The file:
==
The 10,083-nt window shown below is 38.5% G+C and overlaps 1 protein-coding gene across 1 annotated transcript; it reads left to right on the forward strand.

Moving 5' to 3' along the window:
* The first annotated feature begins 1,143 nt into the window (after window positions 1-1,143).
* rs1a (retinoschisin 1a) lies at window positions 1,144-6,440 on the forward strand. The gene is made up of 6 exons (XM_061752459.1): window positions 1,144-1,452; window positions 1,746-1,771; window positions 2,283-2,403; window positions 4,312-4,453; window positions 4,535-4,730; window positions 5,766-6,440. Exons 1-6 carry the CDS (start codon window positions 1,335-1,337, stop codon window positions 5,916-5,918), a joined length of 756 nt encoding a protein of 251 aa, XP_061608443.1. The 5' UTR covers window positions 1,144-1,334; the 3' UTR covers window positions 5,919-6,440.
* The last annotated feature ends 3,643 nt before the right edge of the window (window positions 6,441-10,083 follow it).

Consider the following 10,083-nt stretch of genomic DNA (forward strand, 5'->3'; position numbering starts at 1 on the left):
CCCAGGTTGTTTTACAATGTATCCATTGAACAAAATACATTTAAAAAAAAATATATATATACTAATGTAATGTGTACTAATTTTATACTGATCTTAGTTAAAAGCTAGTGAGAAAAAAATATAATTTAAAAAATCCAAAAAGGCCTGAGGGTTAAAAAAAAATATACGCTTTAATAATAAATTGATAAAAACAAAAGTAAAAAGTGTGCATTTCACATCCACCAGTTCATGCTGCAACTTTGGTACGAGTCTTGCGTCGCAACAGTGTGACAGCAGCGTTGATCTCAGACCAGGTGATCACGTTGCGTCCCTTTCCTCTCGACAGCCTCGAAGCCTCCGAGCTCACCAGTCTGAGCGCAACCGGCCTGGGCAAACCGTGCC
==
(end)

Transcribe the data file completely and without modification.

The 10,083-nt window shown below is 38.5% G+C and overlaps 1 protein-coding gene across 1 annotated transcript; it reads left to right on the forward strand.

Moving 5' to 3' along the window:
* The first annotated feature begins 1,143 nt into the window (after window positions 1-1,143).
* rs1a (retinoschisin 1a) lies at window positions 1,144-6,440 on the forward strand. The gene is made up of 6 exons (XM_061752459.1): window positions 1,144-1,452; window positions 1,746-1,771; window positions 2,283-2,403; window positions 4,312-4,453; window positions 4,535-4,730; window positions 5,766-6,440. Exons 1-6 carry the CDS (start codon window positions 1,335-1,337, stop codon window positions 5,916-5,918), a joined length of 756 nt encoding a protein of 251 aa, XP_061608443.1. The 5' UTR covers window positions 1,144-1,334; the 3' UTR covers window positions 5,919-6,440.
* The last annotated feature ends 3,643 nt before the right edge of the window (window positions 6,441-10,083 follow it).

Consider the following 10,083-nt stretch of genomic DNA (forward strand, 5'->3'; position numbering starts at 1 on the left):
CCCAGGTTGTTTTACAATGTATCCATTGAACAAAATACATTTAAAAAAAAATATATATATACTAATGTAATGTGTACTAATTTTATACTGATCTTAGTTAAAAGCTAGTGAGAAAAAAATATAATTTAAAAAATCCAAAAAGGCCTGAGGGTTAAAAAAAAATATACGCTTTAATAATAAATTGATAAAAACAAAAGTAAAAAGTGTGCATTTCACATCCACCAGTTCATGCTGCAACTTTGGTACGAGTCTTGCGTCGCAACAGTGTGACAGCAGCGTTGATCTCAGACCAGGTGATCACGTTGCGTCCCTTTCCTCTCGACAGCCTCGAAGCCTCCGAGCTCACCAGTCTGAGCGCAACCGGCCTGGGCAAACCGTGCC